In some cases, even the minor change of seeing face masks in school can leave children with autism having trouble adapting to their environment. Nevertheless, an interpersonal learning experience in a classroom with masks is still better than remote virtual learning.

Visually Impaired Children

Compared to other children with special needs or disabilities, visually impaired or blind children are the least affected by the practice of wearing masks.

Since they have heightened senses other than sight, covering facial expressions has minimal to zero effect on them. However, they depend greatly on auditory cues, and the minimal effect on speech comes from the muffled voices of people wearing masks.

Ways to Communicate With Children While Wearing a Mask

You know now the various concerns about helping your children develop speech and language skills while wearing a face mask. These problems are not permanent, and you can always find ways to compensate for the hindrances that wearing face masks pose.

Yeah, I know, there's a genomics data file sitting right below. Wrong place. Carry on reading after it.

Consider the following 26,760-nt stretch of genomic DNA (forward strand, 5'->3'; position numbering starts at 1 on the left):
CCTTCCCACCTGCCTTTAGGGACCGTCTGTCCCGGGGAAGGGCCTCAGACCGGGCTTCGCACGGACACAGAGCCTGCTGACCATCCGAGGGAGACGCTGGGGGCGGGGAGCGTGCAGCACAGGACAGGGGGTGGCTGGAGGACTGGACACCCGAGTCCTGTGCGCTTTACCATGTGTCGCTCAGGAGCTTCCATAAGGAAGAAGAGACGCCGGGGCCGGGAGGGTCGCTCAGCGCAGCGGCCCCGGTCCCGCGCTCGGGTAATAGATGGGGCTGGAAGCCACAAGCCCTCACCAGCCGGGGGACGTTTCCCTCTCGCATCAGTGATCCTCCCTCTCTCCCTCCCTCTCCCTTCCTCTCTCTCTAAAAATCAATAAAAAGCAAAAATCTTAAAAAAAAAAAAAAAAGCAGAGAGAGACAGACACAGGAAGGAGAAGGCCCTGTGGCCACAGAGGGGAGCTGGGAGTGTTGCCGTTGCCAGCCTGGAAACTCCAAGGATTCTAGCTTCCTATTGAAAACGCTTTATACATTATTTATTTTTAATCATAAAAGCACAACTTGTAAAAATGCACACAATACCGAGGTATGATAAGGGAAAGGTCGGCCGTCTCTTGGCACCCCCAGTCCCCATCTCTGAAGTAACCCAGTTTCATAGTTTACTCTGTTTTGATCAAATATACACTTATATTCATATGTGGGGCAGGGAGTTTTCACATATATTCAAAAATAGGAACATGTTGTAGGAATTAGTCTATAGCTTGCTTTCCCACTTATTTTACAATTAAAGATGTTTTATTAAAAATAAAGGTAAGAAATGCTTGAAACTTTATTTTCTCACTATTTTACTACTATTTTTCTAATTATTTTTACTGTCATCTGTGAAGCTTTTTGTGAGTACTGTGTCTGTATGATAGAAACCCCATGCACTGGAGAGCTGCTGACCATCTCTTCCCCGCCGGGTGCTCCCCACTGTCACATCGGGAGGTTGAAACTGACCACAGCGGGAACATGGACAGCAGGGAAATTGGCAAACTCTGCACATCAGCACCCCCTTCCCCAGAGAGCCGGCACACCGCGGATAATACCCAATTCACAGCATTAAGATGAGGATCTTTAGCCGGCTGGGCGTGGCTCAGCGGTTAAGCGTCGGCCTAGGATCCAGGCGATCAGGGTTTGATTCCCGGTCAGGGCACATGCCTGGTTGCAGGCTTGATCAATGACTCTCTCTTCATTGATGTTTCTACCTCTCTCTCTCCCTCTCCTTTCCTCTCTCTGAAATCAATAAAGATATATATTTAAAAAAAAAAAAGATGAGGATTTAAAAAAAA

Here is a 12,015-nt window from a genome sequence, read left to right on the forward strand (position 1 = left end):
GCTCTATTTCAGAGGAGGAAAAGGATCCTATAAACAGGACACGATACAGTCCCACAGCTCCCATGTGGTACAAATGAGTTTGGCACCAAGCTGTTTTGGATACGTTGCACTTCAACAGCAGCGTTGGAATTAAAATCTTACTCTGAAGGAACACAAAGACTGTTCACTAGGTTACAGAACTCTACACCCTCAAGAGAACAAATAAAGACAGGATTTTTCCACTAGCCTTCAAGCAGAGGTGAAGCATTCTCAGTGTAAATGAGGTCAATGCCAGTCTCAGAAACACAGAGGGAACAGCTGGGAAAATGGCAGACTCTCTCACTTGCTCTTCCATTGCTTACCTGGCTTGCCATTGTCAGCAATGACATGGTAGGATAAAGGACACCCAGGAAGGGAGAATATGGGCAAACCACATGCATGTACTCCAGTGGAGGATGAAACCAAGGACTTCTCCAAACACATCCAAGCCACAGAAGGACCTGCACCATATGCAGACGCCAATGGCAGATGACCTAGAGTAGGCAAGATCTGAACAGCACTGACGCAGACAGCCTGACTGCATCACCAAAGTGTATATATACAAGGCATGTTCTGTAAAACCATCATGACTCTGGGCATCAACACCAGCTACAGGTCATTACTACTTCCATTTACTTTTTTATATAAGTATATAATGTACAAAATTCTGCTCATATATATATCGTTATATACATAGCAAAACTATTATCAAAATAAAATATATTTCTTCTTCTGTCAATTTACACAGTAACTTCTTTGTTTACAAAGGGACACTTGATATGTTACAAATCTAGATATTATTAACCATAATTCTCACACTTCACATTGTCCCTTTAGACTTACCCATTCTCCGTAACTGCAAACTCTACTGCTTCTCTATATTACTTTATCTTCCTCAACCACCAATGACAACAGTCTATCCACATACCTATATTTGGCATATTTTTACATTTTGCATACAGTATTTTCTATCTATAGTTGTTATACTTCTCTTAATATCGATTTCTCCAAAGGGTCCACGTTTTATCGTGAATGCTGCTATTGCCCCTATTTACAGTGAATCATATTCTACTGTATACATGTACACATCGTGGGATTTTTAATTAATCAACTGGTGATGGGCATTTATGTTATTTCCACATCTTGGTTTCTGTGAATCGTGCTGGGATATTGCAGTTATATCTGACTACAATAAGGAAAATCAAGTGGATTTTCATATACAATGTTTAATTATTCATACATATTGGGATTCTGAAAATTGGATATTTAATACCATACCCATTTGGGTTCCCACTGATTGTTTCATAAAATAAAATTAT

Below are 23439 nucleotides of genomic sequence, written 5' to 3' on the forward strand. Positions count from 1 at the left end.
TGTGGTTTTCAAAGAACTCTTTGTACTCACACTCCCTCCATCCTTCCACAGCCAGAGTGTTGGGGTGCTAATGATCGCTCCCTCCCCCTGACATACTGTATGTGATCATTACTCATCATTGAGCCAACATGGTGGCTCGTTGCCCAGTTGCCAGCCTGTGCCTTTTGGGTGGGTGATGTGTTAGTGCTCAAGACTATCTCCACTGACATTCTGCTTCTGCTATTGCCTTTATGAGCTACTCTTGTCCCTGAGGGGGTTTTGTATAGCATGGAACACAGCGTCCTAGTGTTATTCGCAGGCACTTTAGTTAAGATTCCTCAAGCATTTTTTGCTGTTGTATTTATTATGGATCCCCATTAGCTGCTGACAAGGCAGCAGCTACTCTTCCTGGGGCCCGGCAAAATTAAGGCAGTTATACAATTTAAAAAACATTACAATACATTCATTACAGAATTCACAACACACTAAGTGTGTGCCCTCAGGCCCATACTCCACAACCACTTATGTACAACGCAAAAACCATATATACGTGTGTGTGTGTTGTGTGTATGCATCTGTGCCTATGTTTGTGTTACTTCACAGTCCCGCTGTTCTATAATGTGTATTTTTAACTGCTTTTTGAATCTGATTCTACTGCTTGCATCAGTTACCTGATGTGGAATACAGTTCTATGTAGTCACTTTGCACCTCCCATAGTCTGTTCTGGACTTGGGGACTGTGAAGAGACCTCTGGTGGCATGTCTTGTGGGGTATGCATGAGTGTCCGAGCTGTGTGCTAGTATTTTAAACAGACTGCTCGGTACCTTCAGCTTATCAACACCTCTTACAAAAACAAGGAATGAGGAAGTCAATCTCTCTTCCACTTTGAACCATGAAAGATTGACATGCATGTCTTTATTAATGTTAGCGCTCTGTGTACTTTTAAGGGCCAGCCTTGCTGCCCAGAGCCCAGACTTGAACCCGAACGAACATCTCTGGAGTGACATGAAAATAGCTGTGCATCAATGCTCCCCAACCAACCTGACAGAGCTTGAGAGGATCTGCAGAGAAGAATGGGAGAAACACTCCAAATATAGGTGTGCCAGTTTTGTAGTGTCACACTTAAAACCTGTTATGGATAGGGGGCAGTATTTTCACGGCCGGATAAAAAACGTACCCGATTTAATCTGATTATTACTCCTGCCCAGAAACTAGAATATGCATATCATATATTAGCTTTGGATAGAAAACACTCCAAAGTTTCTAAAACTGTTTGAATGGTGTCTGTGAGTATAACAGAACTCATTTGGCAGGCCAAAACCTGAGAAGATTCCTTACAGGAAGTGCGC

Here are a few tips:

Tip 1: Attention

First and foremost, it is crucial to get a child’s attention before you even start talking or communicating. Doing so ensures that an entire message gets delivered completely from start to finish.

Call out the child’s name calmly and repeatedly, at least until they look at you or face your direction.

Tip 2: Line of Sight or Hearing

Also, it is important to be in the direct line of sight or hearing of a child before you start conveying your message.

Directly face the child and minimize or eliminate all obstructions, noise, and distractions along the child’s field of view or hearing direction.

Tip 3: Clarity

Make your message as clear and calm as a sunny day: speak slowly and loud enough without sounding like you are shouting.

Tip 4: Social Cues

Combine all exploitable social cues. Since you have a mask on, use your eyes, eyebrows, hands, arms, and adjustments in the tone of your voice to diversify the information you wish to convey.

Tip 5: Communication Devices